Krista Biason and Jeff Harris discuss new code requirements and often-overlooked and misunderstood requirements that are consistently implemented incorrectly in health care facilities in the Summer 2017 edition of Inside ASHE.
These days facility management seems to be all about CMS and NFPA 101, and sometimes it seems as if “engineering” codes and standards are neglected. Of course, the CMS adoption of the 2012 edition of the Life Safety Code® is important, and it does dictate which edition of engineering codes are to be referenced for engineering designs (and it brings adopted codes into this decade!). Life safety issues regarding egress requirements, smoke barriers, doors, and corridor projections are critical for protecting patients, staff, and visitors, but the specific health care engineering code items that have changed in recent code cycles also have a significant impact on life safety, design, and implementation. A passionate engineer could fill this entire edition of Inside ASHE with engineering code issues; however, we will contain this discussion to a handful of new code requirements and often-overlooked and misunderstood requirements that are consistently implemented incorrectly in health care facilities. With more than 50 years of combined health care design experience, we have seen a lot of interesting code interpretations and want to share some of the more common items to watch out for in the field. Sometimes just a single article of code can throw an engineering system into noncompliance.
We will kick off the fun with the most important electrical items. In the spirit of prioritizing life safety, let’s focus on emergency system items that have been added to, or modified in, the code.
Electrical overcurrent device study
An updated electrical overcurrent device study is important in making sure that a facility has a coordinated system, doesn’t blow anything up, and ensures the safety of people working on the equipment, but did you know that having an up-to-date overcurrent device study is actually a code requirement? A selective coordination study is exactly what it sounds like: overcurrent devices working in the correct order to address an unfortunate electrical event somewhere within a facility. A coordinated system has been a requirement of both NFPA 70: National Electrical Code® and NFPA 99: Health Care Facilities Code for a while, but having the actual document available upon request is a new requirement that was added in the 2014 edition of NFPA 70. The 2017 editions of the National Electrical Code Article 700.32 (Emergency Systems) and Article 701.27 (Legally Required Standby Systems) both require the study to be “completed by a licensed professional engineer or other qualified person engaged in the design, installation, or maintenance of electrical systems.” The articles further state that the selection “shall be documented and made available to those authorized to design, install, inspect, maintain, and operate the system.” The code does not distinguish between new greenfield sites and facilities that have been around for a hundred years and may lack formal documentation of the existing conditions, so existing facilities are not except from this requirement. This requirement becomes challenging because many existing facilities do not have a consolidated, or accurate, document of their installed electrical distribution systems.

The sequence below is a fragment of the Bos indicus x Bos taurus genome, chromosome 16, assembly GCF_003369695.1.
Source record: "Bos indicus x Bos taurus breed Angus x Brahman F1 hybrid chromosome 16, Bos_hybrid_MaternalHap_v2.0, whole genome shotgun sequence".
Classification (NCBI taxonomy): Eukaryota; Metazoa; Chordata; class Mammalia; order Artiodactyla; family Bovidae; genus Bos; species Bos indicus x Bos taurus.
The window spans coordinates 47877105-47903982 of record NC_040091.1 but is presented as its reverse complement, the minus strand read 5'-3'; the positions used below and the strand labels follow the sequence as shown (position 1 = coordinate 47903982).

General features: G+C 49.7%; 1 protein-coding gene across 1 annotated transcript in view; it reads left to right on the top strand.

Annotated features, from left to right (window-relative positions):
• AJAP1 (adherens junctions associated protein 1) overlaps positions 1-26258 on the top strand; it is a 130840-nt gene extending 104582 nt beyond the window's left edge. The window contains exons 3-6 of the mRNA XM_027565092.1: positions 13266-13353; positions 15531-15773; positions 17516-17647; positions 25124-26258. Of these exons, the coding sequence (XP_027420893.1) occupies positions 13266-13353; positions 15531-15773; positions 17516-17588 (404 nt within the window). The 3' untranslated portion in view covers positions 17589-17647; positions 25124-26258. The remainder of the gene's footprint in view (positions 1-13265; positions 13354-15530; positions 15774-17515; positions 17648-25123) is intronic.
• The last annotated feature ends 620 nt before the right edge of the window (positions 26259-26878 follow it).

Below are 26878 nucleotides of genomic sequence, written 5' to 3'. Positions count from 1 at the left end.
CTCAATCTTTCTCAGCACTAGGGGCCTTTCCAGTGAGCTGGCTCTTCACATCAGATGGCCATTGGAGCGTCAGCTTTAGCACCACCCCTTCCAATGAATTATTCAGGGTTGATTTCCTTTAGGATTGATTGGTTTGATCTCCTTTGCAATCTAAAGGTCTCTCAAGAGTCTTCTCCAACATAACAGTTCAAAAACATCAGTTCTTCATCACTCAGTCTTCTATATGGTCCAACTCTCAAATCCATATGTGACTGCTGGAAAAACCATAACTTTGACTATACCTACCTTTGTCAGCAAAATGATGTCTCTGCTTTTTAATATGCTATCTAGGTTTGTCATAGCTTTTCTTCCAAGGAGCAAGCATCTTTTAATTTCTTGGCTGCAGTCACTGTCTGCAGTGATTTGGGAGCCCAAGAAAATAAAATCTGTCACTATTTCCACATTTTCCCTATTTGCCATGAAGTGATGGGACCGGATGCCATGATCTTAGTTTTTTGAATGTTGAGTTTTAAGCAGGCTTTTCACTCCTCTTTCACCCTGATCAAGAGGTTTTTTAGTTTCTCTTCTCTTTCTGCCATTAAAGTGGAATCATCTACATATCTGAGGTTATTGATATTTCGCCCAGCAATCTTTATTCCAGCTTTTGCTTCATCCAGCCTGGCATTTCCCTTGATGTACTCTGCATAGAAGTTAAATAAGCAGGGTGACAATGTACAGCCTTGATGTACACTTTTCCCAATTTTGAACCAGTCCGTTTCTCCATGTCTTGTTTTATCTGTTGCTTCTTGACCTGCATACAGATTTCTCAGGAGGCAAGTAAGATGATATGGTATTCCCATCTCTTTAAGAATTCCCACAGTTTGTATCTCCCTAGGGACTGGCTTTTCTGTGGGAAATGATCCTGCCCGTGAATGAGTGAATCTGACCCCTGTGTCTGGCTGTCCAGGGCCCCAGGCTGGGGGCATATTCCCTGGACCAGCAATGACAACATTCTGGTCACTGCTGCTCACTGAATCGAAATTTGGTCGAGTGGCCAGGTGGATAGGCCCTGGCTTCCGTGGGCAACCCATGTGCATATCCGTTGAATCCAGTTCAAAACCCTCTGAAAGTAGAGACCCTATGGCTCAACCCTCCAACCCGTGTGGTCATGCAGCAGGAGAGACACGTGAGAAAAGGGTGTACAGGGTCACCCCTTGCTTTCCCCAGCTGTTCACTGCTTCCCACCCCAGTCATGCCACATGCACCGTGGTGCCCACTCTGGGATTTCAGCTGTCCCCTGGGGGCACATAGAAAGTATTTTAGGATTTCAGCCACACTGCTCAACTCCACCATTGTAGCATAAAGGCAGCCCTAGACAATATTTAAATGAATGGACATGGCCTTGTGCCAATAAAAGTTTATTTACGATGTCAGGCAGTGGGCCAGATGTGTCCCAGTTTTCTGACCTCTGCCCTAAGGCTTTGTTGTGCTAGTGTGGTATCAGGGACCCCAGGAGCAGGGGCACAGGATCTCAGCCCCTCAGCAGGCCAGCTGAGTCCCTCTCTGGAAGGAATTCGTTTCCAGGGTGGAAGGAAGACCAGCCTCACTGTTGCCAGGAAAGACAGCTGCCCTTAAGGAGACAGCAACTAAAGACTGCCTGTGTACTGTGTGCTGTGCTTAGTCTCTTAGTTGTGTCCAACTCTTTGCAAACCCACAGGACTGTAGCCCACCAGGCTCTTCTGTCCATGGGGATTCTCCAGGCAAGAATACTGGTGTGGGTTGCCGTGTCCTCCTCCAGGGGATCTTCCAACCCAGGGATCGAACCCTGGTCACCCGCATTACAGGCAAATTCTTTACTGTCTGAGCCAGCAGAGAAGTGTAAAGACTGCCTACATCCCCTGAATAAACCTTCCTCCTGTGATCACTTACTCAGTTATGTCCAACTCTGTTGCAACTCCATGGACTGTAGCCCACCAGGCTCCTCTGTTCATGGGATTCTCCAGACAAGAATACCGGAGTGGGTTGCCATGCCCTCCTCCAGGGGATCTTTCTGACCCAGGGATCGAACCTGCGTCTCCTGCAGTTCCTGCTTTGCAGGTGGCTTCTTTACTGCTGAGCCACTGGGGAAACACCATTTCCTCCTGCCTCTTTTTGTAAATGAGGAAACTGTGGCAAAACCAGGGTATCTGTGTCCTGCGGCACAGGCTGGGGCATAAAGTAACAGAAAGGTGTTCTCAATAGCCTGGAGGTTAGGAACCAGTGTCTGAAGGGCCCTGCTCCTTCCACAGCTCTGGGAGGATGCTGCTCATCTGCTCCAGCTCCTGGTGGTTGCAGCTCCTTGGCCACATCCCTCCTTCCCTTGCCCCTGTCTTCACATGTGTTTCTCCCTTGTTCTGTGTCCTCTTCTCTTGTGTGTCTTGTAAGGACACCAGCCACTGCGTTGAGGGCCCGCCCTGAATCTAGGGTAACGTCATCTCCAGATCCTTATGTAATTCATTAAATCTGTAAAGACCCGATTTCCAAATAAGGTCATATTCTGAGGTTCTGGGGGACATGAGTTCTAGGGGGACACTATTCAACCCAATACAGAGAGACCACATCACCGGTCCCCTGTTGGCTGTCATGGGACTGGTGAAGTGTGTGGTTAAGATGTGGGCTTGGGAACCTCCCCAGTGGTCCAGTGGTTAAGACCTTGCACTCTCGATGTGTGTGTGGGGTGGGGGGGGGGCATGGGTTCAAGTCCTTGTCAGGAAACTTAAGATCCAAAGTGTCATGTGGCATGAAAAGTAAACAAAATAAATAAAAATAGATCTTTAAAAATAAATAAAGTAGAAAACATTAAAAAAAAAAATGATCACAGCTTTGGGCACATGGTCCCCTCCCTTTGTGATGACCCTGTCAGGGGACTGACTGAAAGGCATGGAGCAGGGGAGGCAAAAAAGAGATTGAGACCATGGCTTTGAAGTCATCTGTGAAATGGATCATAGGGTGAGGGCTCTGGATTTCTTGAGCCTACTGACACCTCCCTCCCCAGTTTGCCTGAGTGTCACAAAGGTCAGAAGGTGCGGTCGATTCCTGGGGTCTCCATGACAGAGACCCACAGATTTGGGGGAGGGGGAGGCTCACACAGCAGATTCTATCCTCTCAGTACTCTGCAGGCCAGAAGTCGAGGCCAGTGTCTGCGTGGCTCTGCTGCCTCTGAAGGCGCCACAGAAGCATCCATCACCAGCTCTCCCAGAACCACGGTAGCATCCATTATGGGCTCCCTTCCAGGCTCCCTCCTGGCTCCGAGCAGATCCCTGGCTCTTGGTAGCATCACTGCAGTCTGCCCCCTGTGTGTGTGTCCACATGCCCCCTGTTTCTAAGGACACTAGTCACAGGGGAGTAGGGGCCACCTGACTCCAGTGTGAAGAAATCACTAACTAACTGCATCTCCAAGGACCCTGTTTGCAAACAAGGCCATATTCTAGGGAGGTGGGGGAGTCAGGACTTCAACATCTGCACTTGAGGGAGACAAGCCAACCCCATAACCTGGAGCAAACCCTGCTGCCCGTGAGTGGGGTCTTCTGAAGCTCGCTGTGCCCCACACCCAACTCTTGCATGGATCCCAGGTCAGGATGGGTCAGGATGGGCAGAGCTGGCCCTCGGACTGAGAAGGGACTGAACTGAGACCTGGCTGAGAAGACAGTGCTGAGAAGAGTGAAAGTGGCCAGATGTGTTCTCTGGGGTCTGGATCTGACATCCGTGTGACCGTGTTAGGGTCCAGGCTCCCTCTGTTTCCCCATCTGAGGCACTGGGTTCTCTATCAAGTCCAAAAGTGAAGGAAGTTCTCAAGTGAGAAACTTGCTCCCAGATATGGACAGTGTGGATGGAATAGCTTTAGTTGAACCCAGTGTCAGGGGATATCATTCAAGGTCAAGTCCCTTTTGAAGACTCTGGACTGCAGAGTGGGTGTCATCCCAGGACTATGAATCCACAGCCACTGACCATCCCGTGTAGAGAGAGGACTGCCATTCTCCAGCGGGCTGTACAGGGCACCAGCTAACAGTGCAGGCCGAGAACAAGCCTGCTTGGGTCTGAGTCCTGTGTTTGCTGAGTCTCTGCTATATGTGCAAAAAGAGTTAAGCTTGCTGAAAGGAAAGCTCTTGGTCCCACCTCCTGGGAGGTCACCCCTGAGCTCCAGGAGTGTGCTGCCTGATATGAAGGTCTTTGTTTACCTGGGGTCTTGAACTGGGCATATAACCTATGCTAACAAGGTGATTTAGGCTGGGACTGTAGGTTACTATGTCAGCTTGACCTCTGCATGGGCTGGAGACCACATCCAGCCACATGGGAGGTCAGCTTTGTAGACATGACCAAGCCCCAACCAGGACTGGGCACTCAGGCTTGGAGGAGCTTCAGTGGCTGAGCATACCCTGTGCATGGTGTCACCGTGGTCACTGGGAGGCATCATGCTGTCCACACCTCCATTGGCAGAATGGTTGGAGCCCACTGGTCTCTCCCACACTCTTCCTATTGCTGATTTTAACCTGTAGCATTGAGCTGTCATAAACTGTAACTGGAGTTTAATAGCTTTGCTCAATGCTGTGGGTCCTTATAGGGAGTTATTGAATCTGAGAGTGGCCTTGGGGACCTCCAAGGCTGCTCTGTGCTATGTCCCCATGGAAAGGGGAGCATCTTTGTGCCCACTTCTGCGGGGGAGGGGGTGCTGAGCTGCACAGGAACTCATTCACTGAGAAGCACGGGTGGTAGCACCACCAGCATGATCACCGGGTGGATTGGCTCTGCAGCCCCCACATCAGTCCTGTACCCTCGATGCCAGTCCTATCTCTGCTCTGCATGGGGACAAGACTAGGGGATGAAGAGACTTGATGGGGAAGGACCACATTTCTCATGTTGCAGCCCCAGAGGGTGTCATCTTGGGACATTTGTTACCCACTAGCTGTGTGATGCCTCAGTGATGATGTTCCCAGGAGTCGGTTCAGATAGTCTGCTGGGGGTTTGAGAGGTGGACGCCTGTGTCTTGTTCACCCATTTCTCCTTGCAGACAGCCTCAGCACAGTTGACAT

The latest iteration of NFPA 70 (2017) now aligns with NFPA 99 in that the essential systems are required to be coordinated to 0.1 seconds. Previous versions of NFPA 70 did not indicate specific duration so, depending on which editions of NFPA 70 and 99 are adopted and enforced and in which state your facility is located, the level of coordination may be either 0.1 or 0.01 seconds. As always, be mindful that your specifying engineer (or local authority having jurisdiction, or AHJ) may have additional requirements, so the code minimum may not always be applicable.
This article is copyright ASHE 2017 and originally appeared in the Summer 2017 edition of Inside ASHE magazine. Republished here with permission.